Electric vehicles dominate the finalists list for the 2021 edition of New Zealand’s most prestigious automotive award, the New Zealand Car Of The Year award (COTY), with no fewer than five of the 10 contenders available as pure electric vehicles, and all but one of the remaining five available in hybrid guise.

While this year’s mix of finalists for the New Zealand Car of the Year, chosen by members of the New Zealand Motoring Writers’ Guild, underscores the rapid addition of electrified options to the country’s new car model lists.

Candidates to scoop this year’s New Zealand Car of the Year crown are, in alphabetical order:

The Audi e-tron GT, Hyundai Ioniq 5 and Mercedes-Benz EQA are all pure electric vehicles. There is also a pure electric variant of the Peugeot 208, the e208. The Mazda MX-30 is available as both pure EV and hybrid models.

Variants within the Ford Escape, Kia Sorento and Skoda Octavia ranges are plug-in hybrids that combine internal combustion power with battery-electric power, and each has the ability to cover around 50km on electric power alone on a single battery charge. The latest Toyota Highlander is offered here in non-plugged hybrid guise for the first time, while the Toyota Yaris GR is a highly focused, pure petrol performance machine.

Six of the finalists are able to attract subsidies of up to $8,625 under the government’s Clean Car Discount scheme.

Back in 2015 guild members voted the BMW i3 as their first-ever electric-powered Car of the Year. More recently, pure-electric models – the Jaguar i-Pace and Mercedes EQC – have scooped the New Zealand Car of the Year in both 2019 and 2020.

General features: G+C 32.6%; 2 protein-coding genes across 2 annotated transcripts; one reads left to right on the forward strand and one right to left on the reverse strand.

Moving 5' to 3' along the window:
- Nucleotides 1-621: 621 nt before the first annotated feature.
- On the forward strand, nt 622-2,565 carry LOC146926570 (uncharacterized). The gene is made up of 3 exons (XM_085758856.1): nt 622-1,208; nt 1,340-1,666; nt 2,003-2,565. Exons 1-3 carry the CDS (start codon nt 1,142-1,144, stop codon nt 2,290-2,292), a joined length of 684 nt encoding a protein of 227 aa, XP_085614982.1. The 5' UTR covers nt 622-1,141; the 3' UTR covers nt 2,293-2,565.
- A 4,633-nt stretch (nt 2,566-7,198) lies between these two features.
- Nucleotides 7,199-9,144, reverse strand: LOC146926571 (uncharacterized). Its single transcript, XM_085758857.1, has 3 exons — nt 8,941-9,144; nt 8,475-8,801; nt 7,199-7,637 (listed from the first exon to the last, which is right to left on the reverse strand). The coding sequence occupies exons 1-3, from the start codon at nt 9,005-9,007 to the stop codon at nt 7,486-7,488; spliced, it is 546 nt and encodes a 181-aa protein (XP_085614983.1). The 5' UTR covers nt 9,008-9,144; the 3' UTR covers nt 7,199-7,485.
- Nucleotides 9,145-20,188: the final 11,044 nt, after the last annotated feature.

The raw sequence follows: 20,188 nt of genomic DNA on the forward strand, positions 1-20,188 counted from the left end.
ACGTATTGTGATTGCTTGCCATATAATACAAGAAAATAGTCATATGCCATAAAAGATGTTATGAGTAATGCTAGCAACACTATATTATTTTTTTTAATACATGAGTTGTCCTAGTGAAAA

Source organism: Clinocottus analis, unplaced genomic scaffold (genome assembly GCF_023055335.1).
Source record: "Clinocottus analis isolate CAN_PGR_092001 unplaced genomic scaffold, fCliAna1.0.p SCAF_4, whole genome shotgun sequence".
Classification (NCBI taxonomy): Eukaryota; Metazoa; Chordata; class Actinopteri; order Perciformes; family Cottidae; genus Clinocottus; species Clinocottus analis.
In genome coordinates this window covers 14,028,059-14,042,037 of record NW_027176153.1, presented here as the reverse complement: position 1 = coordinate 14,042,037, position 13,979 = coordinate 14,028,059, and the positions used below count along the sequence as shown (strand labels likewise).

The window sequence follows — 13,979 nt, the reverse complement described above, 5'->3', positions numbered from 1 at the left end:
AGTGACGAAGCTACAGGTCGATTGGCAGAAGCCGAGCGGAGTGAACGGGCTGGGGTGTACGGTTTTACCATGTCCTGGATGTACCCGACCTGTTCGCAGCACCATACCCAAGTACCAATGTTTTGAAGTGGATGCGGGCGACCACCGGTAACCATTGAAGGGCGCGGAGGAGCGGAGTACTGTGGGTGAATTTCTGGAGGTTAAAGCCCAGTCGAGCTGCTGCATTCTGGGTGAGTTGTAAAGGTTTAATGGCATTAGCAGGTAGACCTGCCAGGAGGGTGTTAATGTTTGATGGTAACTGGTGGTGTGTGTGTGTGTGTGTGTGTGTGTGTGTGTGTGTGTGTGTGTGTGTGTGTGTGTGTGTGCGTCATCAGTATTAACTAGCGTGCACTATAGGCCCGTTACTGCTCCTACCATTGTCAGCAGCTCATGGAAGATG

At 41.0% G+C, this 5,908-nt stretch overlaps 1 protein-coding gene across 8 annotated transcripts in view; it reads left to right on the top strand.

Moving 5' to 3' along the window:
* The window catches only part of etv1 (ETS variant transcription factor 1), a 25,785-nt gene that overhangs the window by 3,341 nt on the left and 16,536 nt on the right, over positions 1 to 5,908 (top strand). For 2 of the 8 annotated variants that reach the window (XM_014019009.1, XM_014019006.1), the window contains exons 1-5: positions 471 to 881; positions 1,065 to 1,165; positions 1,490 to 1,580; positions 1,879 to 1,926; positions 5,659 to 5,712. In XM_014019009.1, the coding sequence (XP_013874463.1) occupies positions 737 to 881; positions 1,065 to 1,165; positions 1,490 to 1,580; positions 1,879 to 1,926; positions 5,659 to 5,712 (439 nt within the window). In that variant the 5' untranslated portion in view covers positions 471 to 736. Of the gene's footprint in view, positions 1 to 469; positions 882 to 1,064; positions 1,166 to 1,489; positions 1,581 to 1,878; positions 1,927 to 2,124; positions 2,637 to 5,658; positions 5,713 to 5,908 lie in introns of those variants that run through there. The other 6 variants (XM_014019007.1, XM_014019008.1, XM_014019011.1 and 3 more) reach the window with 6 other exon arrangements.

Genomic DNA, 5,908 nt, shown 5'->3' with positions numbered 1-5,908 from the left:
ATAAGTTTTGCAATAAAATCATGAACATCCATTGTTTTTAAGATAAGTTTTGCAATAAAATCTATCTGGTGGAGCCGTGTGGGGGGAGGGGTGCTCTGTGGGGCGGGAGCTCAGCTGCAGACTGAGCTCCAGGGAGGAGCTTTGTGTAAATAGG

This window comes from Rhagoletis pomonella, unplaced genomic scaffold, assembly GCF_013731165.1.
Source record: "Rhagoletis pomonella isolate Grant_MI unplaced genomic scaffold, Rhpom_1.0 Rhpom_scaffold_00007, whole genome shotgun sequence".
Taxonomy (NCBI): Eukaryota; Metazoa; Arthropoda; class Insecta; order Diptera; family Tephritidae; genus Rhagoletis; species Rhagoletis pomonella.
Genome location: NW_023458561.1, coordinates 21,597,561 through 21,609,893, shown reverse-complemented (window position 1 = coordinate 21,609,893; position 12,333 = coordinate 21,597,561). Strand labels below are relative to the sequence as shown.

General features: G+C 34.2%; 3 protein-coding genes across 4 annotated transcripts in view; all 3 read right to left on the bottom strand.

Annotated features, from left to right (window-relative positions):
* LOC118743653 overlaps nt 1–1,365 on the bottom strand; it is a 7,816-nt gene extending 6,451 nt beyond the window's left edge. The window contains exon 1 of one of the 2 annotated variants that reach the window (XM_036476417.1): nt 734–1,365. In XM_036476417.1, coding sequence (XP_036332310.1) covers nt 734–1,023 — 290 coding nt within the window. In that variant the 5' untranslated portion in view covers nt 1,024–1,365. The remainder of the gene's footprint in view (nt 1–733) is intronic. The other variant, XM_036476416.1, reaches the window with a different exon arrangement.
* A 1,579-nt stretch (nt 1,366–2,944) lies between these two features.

“Obviously those previous pure-electric title winners are vehicles from recognised luxury brands, and both of the most recent winners carry price tags well in excess of $100,000,” says New Zealand Motoring Writers’ Guild President, Richard Edwards.

“What is particularly significant in this year’s list of finalists is the presence of electric vehicles across a range of prices. Five of this year’s pure electric and plug in finalists are available at prices below the $80,000 threshold that allows them to qualify for the Government’s Clean Car Discount scheme.

The award’s winner will be decided by the Guild’s two-dozen voting members over the coming months and announced live on TVNZ One’s Seven Sharp programme in February next year. The finalists were revealed on tonight’s episode of the top-rating show.

Taken during Seven Sharp filming

Now entering its 34th year, New Zealand Car of the Year is the country’s most prestigious motoring award, being a truly national prize without commercial ties.

Guild members assess the finalists on a specified range of criteria spanning how the vehicle performs its intended role; its styling, interior design and accommodation; fit, finish and quality; ride and refinement; performance; road-holding and handling; value for money; active and passive safety and environmental responsibility.

Taken during Seven Sharp filming
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How on earth to start this? I've been car/bike/truck crazy since I was a teen. Like John, I had the obligatory Countach poster on the wall. I guess I'm more officially into classic and muscle cars than anything else - I currently have a '65 Sunbeam Tiger that left the factory the same day as I left the hospital as a newborn with my mother. How could I not buy that car? In 2016 my wife and I drove across the USA in a brand-new Dodge Challenger, and then shipped it home. You can read more on www.usa2nz.co.nz. We did this again in 2019 in a 1990 Chev Corvette - you can read about that trip on DriveLife. I'm also an Observer for the Institute of Advanced Motorists - trying to do my bit to make our roads safer.

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